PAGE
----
Table 1. Risk assessment option using soil test P method.

Soil Test P Level

P Application

Low

N based

Medium

N based

High

P based (e.g.,1.5 times crop removal)

Very high

P based (e.g., crop removal)

Excessive

P based (e.g., no application)

Source: NRCS National Conservation Practice Standard, Nutrient Management 590.

This environmental P interpretation does parallel agronomic use interpretation, like that currently recommended in Iowa State University publication PM 1688, General Guide for Crop Nutrient Recommendations in Iowa (for an example, see Table 2 for corn P interpretation and recommendations).

Table 2. P recommendations for corn grain production.

 

P Soil Test (ppm)

Soil Test Category

Very Low

Low

Optimum

High

Very High

Bray P1 and Mehlich-3 P:

Low subsoil P

0–8

9–15

16–20

21–30

+31

High subsoil P

0–5

6–10

11–15

16–20

+21

Olsen P:

Low subsoil P

0–5

6–10

11–14

15–20

+21

High subsoil P

0–3

4–7

8–11

12–15

+16

 

lb P2O5 to apply (lb/acre)*

 

100

75

50

0

0

*The recommended amounts of P2O5 for the optimum soil test category are based on nutrient removal for the reported yield. The amount shown in the table for the optimum soil test category is for 140 lb of corn grain per acre. Although P2O5 is not recommended at the high soil test category, a small amount equivalent to that contained in 100 pounds of a common complete NPK grade, applied as a starter fertilizer banded to the side and below the seed row, may be advantageous under conditions of limited soil drainage, cool soil conditions, or crop residues on the soil surface. None is recommended for the very high soil test category.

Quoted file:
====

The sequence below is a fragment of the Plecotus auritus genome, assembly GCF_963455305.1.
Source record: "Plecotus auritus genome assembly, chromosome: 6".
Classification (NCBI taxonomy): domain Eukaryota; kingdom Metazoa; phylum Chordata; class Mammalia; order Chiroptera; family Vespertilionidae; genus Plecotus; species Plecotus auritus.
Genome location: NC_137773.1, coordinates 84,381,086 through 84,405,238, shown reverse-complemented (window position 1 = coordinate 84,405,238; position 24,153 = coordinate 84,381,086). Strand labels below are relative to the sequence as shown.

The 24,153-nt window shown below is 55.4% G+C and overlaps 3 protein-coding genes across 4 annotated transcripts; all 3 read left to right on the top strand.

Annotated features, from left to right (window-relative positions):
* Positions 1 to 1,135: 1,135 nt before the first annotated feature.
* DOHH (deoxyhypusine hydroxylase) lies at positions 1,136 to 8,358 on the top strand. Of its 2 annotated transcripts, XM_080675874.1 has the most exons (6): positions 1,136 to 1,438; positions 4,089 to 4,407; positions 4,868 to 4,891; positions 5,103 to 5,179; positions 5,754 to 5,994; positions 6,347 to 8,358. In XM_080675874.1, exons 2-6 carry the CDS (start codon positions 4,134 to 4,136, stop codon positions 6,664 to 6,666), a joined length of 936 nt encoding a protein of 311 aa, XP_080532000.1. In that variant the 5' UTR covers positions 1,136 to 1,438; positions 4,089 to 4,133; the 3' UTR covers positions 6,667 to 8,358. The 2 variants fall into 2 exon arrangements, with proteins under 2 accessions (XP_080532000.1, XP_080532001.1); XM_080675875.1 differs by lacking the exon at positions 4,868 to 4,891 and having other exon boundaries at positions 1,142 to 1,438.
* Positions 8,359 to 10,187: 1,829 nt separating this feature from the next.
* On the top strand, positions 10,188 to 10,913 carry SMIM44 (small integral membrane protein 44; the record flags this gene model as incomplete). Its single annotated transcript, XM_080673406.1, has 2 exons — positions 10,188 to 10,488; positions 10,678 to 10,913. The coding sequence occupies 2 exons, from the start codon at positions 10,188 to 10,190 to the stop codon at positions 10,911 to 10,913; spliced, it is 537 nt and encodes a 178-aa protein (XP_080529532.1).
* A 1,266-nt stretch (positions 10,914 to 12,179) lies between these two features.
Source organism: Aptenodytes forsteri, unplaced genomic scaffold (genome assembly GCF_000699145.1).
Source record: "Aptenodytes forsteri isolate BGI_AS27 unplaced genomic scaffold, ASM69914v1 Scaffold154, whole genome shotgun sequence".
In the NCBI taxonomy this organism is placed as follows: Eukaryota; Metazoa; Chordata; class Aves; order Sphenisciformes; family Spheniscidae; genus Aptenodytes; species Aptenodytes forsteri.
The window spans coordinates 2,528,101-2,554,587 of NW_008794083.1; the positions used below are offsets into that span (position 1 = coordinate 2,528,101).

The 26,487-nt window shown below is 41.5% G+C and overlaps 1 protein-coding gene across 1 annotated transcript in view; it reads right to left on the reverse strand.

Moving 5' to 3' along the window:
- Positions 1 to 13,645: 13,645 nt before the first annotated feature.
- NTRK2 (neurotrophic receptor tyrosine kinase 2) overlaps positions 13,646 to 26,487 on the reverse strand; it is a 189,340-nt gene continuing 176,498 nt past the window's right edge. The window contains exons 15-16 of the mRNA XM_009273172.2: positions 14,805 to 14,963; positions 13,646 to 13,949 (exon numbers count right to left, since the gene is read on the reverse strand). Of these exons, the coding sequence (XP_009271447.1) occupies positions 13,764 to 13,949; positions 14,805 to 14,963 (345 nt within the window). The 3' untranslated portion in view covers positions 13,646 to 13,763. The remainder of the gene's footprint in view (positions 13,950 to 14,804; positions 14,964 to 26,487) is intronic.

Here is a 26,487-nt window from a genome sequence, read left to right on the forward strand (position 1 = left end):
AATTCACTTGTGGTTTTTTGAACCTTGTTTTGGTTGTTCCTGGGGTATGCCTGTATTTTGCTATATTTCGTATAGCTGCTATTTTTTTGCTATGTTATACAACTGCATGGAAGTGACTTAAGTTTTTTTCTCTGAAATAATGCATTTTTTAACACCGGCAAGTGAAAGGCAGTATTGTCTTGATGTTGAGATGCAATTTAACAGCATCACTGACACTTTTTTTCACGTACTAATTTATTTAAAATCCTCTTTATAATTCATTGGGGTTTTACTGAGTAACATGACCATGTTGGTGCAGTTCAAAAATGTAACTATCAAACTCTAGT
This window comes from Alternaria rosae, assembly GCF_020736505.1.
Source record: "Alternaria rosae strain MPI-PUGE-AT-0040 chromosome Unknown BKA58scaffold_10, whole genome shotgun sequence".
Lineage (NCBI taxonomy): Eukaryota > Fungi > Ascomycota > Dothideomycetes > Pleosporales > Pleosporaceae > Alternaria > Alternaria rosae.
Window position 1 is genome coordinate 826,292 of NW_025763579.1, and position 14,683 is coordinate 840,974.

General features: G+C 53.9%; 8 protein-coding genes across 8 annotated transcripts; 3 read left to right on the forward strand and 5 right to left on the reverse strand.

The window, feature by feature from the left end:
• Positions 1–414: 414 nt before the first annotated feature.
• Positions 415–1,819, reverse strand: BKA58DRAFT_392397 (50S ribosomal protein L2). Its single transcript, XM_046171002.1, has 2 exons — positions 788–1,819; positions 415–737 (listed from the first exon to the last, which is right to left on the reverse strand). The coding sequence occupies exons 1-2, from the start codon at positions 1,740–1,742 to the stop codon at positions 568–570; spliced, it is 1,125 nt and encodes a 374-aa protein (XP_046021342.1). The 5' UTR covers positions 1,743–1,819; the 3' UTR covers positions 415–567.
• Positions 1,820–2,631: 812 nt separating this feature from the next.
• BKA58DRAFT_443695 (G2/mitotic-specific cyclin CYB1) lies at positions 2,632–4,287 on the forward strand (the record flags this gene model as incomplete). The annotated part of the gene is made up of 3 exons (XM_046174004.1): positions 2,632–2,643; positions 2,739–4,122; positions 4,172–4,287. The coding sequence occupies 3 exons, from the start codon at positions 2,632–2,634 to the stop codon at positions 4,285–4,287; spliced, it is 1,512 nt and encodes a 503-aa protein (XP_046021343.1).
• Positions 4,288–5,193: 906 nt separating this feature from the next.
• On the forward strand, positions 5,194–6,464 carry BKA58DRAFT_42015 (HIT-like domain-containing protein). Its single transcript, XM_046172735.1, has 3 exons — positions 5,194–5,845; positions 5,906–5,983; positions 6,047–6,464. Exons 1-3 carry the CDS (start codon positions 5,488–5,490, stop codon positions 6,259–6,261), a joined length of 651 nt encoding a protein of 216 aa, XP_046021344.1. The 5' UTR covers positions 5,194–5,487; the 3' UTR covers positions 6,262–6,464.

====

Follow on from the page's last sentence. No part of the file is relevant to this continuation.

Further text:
There are significant advantages and problems in using the soil test approach to modifying P applications for water quality purposes. Advantages include 1) uses soil tests and sampling methods that are familiar to farmers and advisers; 2) follows agronomic guidelines for crop P need; and 3) applies simple decision process and easy regulatory control. From the standpoint of optimal agronomic and economic P resource use and protection of soil and water resources, the soil test P risk assessment method makes a lot of sense. Disadvantages include 1) research-based correlation between soil test level and P reaching surface waters is limited; 2) management practices (recent P application, rate, method, source, timing, and tillage) can override the effect of soil test level on P losses; 3) beyond edge of field management can affect P losses (distance to surface water, connectivity between the field and water body, grassed waterways, and buffers); and 4) soil P tests do not predict soil erosion (P leaves fields in conjunction with soil particles). There is also the issue of where and how to collect soil samples for best prediction of P loss.